The other great thing about gaiwans is that you can use them for basically anything. The only things that I see potential problems with are Japanese greens and rooibos-- these leaves are so small that it may be difficult to decant the liquid without letting quite a few of them through. Brewing black teas may also pose a problem, as it requires working with very hot water, but it can be done.

How do I use a gaiwan?

It was a bit daunting to use a gaiwan the first time I tried. To be honest, I'm still not quite sure I'm doing everything right. Nevertheless, I have put together a little guide (emphasis on little) for other beginners. Note that amount of leaf, water temperature, washing techniques, etc. will vary from tea to tea as well as person to person, so I won't even try to get into that here. For a good summary, check out Chinese Teas 101.

When I started using a gaiwan, the hardest part was figuring out how to hold and pour the darn thing properly. I read on some website (I can't remember where, sorry) that you were supposed to hold the gaiwan cup around its rim with your thumb and middle fingers, and then hold back the lid/tilt the apparatus with your middle finger. This led to some catastrophic failures-- tea all over the place, half of the leaves in my drinking cup, burnt fingers-- so I searched around some more. Taking strategies from both online sources (such as Chinese Teas 101's large gaiwan handling guide) and my own limited experience, I eventually found a fairly easy technique that also eliminated the risk of bodily injury/disfigurement. (Okay, disfigurement may be a bit over the top, but I couldn't resist.) So, without further ado, I give you my four step method to success.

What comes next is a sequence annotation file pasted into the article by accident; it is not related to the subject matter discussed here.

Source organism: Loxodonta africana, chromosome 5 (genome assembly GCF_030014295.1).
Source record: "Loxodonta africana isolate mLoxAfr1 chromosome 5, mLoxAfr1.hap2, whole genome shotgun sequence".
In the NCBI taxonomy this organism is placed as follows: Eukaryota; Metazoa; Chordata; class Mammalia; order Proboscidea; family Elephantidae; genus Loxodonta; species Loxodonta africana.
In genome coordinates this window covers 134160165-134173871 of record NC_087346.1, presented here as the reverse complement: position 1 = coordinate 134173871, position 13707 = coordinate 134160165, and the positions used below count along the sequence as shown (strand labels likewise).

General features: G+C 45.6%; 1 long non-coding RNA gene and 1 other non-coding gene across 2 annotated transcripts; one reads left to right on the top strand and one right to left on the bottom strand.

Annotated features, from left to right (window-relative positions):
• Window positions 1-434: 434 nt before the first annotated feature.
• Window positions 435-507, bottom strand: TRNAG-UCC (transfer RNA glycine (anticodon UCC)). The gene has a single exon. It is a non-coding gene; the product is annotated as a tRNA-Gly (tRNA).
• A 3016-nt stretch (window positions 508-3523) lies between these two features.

Step 1: Just before you wish to stop infusing, tilt the gaiwan lid. It should be tilted enough that liquid can quickly escape the cup, thus ending the infusion process precisely when you want, but it should not be opened enough to allow tea leaves to flow out with the liquid.Gaiwan Step 1
Step 2: Carefully pick up the gaiwan. Placing your thumb in the dimple at the top of the lid, hold the lid tightly against the cup. Shimmy your fingers underneath the saucer (the saucer serves as insulation, preventing any chance of burnination).Gaiwan Step 2
Step 3: Securely grasp the gaiwan. Apply pressure with your thumb and fingers, so that nothing moves.Gaiwan Step 3
Step 4: Holding the three parts securely in place, turn over gaiwan to decant the liquor. Though it is not shown in the photo, I would suggest pouring into a small pitcher or cup, rather than onto a desk.Gaiwan Step 4